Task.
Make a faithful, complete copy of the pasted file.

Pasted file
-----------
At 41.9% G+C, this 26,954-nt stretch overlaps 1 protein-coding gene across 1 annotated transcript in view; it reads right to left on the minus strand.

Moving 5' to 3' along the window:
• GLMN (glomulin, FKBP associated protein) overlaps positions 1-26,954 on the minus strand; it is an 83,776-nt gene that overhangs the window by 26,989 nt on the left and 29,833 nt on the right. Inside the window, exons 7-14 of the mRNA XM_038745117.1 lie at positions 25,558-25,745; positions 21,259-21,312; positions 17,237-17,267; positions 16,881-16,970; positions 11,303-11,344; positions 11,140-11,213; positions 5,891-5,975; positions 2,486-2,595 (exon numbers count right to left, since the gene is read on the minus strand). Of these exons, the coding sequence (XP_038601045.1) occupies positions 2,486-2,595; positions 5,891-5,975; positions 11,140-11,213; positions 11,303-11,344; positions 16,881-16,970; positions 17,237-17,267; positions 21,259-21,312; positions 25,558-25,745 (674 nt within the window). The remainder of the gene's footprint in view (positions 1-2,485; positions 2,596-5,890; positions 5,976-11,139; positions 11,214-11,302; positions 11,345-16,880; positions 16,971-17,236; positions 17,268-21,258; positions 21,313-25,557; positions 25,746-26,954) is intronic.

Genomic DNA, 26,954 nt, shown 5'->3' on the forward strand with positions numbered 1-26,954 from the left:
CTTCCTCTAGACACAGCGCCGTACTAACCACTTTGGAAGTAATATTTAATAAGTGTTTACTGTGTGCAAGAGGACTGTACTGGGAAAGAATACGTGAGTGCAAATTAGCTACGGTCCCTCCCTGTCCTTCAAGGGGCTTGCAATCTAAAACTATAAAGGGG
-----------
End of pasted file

At 41.9% G+C, this 26,954-nt stretch overlaps 1 protein-coding gene across 1 annotated transcript in view; it reads right to left on the minus strand.

Moving 5' to 3' along the window:
• GLMN (glomulin, FKBP associated protein) overlaps positions 1-26,954 on the minus strand; it is an 83,776-nt gene that overhangs the window by 26,989 nt on the left and 29,833 nt on the right. Inside the window, exons 7-14 of the mRNA XM_038745117.1 lie at positions 25,558-25,745; positions 21,259-21,312; positions 17,237-17,267; positions 16,881-16,970; positions 11,303-11,344; positions 11,140-11,213; positions 5,891-5,975; positions 2,486-2,595 (exon numbers count right to left, since the gene is read on the minus strand). Of these exons, the coding sequence (XP_038601045.1) occupies positions 2,486-2,595; positions 5,891-5,975; positions 11,140-11,213; positions 11,303-11,344; positions 16,881-16,970; positions 17,237-17,267; positions 21,259-21,312; positions 25,558-25,745 (674 nt within the window). The remainder of the gene's footprint in view (positions 1-2,485; positions 2,596-5,890; positions 5,976-11,139; positions 11,214-11,302; positions 11,345-16,880; positions 16,971-17,236; positions 17,268-21,258; positions 21,313-25,557; positions 25,746-26,954) is intronic.

Genomic DNA, 26,954 nt, shown 5'->3' on the forward strand with positions numbered 1-26,954 from the left:
CTTCCTCTAGACACAGCGCCGTACTAACCACTTTGGAAGTAATATTTAATAAGTGTTTACTGTGTGCAAGAGGACTGTACTGGGAAAGAATACGTGAGTGCAAATTAGCTACGGTCCCTCCCTGTCCTTCAAGGGGCTTGCAATCTAAAACTATAAAGGGG